Hi Boss and welcome back from your New Year's holiday vacation. I know you were mostly off-grid and incommunicado for the past couple of weeks so you may not have heard about the most recent cybersecurity issue in the headlines. I hate to welcome you back with bad news but the world collectively greeted the new year with perhaps one of worst security vulnerabilities ever seen. Vulnerabilities named Meltdown and Spectre were reported on January 3rd and affect virtually every computer made in the past 20 years. Remember those two names, you'll be hearing them a lot in the coming weeks.
Without getting into too much technical detail, Meltdown and Spectre are different from the typical software vulnerability, since the flaws are in the actual microprocessor hardware of all Intel, AMD, and AMR processors. These represent close to 100% of all computers on earth today so there is no safety in numbers. The vulnerabilities take advantage of an architecture flaw where a feature these microprocessors use called speculative execution is employed to speed up performance. The vulnerabilities allow bad actors to access information at a very granular level of the microprocessor and reveal highly privileged data.
I've established a small tiger team here at the company and the first thing we did after the vulnerabilities were announced was to review our configuration management data base to determine if we could identify all of the potentially vulnerable computers we have in the company. This was a particular challenge for our remote facilities in Europe, Australia and Asia. While it's impossible to track our supply chain and inventory down to the chip level, we were able to get a fairly decent accounting of the risk Meltdown and Spectre represent for us and no surprise, it's almost everything.
Hardware and software vendors across the globe have been responding, with updates and patches being released almost daily since January 3. Because of the complexity of these vulnerabilities, I decided to take a go-slow approach in applying patches since a mistake, on our part or on the vendor's part, could have catastrophic impact on our global operations, especially in our industrial control system manufacturing environments. There have been several instances where vendor patches completely disabled the computers and other cases where there were significant performance related problems so I'm satisfied with our focused and deliberate deployment strategy. There aren't patches for everything in our inventory so we are identifying potential compensating controls where a patch is not available.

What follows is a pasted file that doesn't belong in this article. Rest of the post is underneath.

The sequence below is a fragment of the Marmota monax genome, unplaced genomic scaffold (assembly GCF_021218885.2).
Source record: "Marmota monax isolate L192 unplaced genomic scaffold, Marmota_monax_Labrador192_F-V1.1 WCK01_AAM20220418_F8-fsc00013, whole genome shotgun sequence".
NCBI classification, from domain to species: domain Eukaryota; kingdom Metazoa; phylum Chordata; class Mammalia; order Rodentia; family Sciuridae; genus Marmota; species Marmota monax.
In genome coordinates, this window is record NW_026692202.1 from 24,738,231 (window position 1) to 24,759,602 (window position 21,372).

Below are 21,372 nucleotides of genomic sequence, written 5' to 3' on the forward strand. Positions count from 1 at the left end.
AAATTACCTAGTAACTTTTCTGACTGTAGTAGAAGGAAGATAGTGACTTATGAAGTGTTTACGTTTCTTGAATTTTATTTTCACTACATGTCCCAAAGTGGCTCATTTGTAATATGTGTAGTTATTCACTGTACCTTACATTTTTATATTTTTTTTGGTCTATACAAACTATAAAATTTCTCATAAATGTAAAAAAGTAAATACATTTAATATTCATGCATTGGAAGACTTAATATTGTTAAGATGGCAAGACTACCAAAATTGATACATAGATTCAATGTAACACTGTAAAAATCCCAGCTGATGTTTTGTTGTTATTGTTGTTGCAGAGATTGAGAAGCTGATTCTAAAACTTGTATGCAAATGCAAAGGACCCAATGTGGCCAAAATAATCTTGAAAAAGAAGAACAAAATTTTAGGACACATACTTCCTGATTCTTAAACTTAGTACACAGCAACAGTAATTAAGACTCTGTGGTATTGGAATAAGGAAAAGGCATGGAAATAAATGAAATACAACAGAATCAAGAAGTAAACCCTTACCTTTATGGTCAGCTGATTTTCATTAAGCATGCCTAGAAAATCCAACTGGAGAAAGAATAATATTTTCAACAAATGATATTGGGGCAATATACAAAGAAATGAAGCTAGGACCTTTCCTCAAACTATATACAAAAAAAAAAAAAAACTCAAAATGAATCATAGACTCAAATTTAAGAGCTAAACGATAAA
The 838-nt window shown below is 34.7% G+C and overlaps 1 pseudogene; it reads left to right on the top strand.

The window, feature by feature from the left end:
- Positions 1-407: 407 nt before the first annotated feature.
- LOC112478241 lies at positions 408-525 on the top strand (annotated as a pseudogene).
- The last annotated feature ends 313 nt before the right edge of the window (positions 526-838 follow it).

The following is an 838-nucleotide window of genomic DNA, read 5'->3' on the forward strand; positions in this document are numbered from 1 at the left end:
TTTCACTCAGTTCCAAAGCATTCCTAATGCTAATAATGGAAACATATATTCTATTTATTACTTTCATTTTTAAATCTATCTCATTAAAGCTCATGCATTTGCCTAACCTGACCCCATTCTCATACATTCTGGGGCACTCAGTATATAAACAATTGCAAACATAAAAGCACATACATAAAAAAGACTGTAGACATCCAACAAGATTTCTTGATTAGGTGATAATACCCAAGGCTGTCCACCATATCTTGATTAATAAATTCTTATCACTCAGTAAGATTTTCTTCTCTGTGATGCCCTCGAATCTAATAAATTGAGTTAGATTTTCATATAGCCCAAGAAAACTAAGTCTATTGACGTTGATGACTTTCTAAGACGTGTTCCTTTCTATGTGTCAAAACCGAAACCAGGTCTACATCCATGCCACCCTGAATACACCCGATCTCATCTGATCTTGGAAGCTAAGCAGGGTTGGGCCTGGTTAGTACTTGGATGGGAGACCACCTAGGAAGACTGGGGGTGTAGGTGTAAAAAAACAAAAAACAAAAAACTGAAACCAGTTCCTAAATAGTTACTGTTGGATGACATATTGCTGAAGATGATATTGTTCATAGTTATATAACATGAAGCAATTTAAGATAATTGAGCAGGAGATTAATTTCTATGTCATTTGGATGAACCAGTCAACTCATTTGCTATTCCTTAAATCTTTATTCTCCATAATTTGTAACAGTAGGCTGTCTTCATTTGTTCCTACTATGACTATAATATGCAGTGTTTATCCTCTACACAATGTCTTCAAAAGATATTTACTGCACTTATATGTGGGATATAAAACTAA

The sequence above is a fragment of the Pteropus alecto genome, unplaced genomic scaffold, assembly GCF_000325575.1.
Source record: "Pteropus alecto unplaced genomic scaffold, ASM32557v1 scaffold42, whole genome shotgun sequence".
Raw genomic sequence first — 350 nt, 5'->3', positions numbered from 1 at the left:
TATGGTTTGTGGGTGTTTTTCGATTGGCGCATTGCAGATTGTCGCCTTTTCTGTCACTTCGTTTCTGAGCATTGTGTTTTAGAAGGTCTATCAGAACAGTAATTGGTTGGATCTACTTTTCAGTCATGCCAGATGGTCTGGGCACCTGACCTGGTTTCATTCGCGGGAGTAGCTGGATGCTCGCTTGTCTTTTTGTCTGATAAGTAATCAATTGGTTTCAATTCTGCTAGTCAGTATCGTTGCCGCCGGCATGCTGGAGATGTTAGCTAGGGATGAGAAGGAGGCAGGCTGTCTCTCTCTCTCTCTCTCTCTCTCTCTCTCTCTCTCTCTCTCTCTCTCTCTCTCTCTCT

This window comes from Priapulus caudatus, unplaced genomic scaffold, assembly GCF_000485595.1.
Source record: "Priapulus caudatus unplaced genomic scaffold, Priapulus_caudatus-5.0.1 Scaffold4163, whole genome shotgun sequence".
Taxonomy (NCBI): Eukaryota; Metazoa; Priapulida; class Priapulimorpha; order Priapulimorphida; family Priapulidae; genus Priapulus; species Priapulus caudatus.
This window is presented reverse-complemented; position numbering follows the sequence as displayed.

We've also been working very closely with our shared hosting cloud providers and have direct points of contact for any emerging problems they identify. Because of the nature of cloud computing, where physical servers are often shared between multiple customers, this vulnerability could make data from one customer exploitable by another customer and the cloud providers are acutely aware of the security issues this raise for us and all their customers. I'm comfortable that the cloud providers are being as proactive as possible and are staying close to the vendors for additional information and updates.
If there is any good news at all, it's that there are currently no known exploits for Meltdown or Spectre at this time. That, however, is sure to change. This vulnerability will be with us for years and since it will require a fix to the actual processor design, until that is available from the chip manufacturers, even life-cycle replacement of our computers is not a solution. Bad guys will take advantage of this time-gap in our ability to completely remediate the problem.
Two things I want to prepare you for, this is not going to be inexpensive and it isn't going to be quick. I'll do what I can to address it within my current budget, but will also prepare a realistic budget for the longer-term strategic mitigation requirements, including replacement infrastructure. This of course will only happen after new processor technology has been developed and manufacturers begin shipping new computers and industrial control system appliances.
I know you have your monthly call with the Board on Friday and I'll have a detailed summary ready for you to present on this issue. I'm happy to join you on the call if you think it would be helpful. I'll also be prepared for the quarterly Board meeting next month with more detailed risk metrics on both our current status and our long-term strategy for addressing Meltdown and Spectre, including those specific instances where we've had to develop compensating security controls.
Sorry for the bad news but I hope you feel comfortable that we're addressing the issue with all appropriate actions.